FIG. 11 illustrates one embodiment of a system loading control process for the HAT control process of the present invention. The system loading control process involves either the activating or starting of one or more compressors in response to an increased load or demand on the system or the increasing of the output frequency from the VSD powering the compressors in order to increase the output capacity of the compressors in response to an increased load or demand on the system. The process begins in step 1102 by determining if a load timer or counter has completed its count. If the load timer has not completed its count, the system does not load any of the compressors and returns to step 802 of FIG. 8 to further monitor system conditions until the load timer is finished or system conditions change. The load timer is used to give the system adequate time to respond to a prior control instruction that started or stopped a compressor or increased or decreased the output frequency of the VSD powering the compressors and their respective motors.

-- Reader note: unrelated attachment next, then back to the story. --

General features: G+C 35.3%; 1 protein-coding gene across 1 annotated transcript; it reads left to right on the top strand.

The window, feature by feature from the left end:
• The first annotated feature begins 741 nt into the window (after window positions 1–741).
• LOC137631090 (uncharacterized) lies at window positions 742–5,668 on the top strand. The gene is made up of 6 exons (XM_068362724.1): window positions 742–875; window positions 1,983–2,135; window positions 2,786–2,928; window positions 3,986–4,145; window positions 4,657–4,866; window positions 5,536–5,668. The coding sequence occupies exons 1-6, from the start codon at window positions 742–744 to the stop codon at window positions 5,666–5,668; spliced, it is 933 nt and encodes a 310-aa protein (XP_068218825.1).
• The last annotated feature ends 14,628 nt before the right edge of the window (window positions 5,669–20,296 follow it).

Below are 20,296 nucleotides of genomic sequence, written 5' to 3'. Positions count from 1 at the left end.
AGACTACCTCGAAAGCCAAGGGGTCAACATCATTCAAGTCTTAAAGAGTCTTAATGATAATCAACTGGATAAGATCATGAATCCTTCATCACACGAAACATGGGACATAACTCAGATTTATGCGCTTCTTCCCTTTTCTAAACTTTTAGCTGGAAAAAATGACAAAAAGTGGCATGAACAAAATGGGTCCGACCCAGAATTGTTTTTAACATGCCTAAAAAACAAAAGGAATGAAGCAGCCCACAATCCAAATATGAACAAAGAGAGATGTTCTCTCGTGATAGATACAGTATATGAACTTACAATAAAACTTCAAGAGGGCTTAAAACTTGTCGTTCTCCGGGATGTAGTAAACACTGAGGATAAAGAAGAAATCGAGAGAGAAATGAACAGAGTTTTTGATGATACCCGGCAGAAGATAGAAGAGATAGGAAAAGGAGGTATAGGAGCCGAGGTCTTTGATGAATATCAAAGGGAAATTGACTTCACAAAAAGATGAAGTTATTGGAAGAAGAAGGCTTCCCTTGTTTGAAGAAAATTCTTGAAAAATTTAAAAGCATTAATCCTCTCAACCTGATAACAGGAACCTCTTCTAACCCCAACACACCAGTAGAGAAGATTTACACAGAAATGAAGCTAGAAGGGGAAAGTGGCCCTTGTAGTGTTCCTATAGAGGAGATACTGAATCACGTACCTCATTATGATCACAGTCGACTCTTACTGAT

After the load timer has completed its count, the system loading control process then determines in step 1104 if the VSD output frequency powering the compressors is less than the maximum VSD output frequency. The VSD maximum output frequency can range between 120 Hz and 300 Hz and is preferably 200 Hz. However, it is to be understood that the VSD can have any suitable maximum output frequency. If the VSD output frequency is equal to the maximum VSD output frequency, then the control process assigns the previous number of compressors enabled to be equal to the current number of compressors enabled in step 1106. Next, in step 1108, any compressor that was not currently operating is enabled and all of the compressors are set to operate at the high ambient starting frequency. Control then returns to step 802 of FIG. 8 to further monitor system conditions. In an alternate embodiment of the present invention, an additional step can be added to determine if there are any compressors that are not currently in operation that are capable of operation, which step would be similar to step 1204 in FIG. 12. As discussed above, the high ambient starting frequency is calculated as the “current” VSD frequency, i.e., the VSD frequency immediately before the starting of the remaining compressors, multiplied by the previous number of compressors enabled, i.e., the number of compressors operating immediately before the remaining compressors are started, and divided by the number of compressors that are being enabled or started.